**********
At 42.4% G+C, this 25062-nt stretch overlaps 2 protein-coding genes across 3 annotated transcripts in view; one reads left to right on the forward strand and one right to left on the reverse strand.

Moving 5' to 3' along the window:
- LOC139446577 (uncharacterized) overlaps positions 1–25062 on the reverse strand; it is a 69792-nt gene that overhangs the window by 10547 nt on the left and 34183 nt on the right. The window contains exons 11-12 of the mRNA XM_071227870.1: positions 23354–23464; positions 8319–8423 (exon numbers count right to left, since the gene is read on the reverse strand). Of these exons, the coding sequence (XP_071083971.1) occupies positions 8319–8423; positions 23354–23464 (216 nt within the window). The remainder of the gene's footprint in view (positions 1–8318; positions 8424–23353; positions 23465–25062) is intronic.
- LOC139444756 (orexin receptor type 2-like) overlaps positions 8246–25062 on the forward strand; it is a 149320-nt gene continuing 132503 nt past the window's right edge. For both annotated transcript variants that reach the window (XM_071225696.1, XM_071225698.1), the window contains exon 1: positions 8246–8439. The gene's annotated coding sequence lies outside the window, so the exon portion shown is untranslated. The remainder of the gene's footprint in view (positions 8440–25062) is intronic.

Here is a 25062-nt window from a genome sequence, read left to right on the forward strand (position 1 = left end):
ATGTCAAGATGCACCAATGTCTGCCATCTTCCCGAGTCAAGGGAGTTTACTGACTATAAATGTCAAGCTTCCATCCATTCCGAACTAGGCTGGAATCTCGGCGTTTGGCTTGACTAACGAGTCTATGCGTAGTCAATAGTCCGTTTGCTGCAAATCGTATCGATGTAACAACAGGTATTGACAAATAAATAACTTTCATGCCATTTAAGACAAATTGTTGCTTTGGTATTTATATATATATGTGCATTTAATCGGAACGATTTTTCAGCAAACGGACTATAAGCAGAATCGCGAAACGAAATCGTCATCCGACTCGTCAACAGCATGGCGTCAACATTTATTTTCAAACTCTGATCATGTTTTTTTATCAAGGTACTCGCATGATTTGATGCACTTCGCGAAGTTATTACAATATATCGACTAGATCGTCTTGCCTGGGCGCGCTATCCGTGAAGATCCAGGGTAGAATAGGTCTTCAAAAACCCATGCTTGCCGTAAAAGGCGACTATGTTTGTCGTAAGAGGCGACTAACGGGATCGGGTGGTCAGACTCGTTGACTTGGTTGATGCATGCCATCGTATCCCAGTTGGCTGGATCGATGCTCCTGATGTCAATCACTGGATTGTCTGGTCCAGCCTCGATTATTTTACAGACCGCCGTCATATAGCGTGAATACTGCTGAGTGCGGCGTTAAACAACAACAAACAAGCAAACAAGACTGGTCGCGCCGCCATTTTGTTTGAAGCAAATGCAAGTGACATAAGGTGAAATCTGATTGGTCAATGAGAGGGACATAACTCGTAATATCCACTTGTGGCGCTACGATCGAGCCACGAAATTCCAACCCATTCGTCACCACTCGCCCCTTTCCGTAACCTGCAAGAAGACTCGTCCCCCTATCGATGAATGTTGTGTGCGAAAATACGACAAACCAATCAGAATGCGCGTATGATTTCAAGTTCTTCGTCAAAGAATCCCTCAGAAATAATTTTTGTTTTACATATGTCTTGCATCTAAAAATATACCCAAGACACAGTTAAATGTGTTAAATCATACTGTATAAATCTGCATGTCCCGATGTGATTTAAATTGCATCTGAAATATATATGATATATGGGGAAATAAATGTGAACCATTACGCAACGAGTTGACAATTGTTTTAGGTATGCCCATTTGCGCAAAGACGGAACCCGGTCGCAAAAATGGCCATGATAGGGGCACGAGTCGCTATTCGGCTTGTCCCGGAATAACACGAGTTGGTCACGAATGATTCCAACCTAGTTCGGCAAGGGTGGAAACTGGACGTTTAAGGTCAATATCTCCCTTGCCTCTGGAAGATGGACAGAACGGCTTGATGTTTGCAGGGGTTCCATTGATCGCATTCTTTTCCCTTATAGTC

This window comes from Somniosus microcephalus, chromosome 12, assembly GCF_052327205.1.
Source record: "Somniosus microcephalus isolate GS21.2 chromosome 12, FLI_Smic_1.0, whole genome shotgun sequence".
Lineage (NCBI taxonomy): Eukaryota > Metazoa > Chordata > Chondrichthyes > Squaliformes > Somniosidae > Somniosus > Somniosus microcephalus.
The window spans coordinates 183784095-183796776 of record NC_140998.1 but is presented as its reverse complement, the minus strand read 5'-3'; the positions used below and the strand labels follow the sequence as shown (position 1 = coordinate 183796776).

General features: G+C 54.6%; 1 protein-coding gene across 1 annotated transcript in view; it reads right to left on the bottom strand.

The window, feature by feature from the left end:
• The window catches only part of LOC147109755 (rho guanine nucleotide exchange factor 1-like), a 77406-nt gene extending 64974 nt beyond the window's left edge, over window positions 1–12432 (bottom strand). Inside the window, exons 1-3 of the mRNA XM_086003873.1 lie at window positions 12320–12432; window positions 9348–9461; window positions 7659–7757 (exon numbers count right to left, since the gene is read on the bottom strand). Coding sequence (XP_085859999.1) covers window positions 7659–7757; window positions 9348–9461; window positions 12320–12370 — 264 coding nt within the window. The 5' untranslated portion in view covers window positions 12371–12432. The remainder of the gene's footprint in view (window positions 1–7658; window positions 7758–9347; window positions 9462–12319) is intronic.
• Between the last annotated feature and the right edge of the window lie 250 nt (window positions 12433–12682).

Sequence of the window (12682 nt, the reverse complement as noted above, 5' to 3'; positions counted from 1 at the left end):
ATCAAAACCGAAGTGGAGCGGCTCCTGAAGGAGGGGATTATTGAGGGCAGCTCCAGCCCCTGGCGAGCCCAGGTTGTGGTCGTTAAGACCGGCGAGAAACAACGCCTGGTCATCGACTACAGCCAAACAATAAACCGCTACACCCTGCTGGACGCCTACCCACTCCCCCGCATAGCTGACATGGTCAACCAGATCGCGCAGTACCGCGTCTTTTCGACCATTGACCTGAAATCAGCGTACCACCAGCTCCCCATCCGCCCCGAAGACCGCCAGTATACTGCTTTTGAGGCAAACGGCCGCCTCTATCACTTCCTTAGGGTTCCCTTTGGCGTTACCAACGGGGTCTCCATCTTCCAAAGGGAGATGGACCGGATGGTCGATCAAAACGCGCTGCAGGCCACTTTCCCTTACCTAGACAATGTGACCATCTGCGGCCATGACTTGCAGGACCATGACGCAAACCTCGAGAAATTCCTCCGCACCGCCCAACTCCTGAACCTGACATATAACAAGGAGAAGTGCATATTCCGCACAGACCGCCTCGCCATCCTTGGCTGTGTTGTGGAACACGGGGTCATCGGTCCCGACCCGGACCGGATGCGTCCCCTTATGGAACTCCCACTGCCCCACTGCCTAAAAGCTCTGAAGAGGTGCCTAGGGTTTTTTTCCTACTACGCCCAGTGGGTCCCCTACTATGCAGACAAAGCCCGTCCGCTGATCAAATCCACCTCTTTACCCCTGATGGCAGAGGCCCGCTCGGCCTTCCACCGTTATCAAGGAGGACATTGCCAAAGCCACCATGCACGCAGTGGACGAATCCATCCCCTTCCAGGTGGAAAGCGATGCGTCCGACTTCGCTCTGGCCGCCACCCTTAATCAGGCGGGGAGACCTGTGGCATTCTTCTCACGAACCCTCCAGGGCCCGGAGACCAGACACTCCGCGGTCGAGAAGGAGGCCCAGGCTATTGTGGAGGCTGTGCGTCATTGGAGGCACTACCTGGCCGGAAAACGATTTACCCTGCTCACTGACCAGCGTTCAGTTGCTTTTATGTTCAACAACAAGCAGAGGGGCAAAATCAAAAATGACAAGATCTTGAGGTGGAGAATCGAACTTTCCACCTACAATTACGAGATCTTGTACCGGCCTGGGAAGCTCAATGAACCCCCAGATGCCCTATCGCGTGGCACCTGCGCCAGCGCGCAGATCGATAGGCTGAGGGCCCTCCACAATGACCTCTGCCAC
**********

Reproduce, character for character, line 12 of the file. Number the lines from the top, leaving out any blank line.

The window, feature by feature from the left end: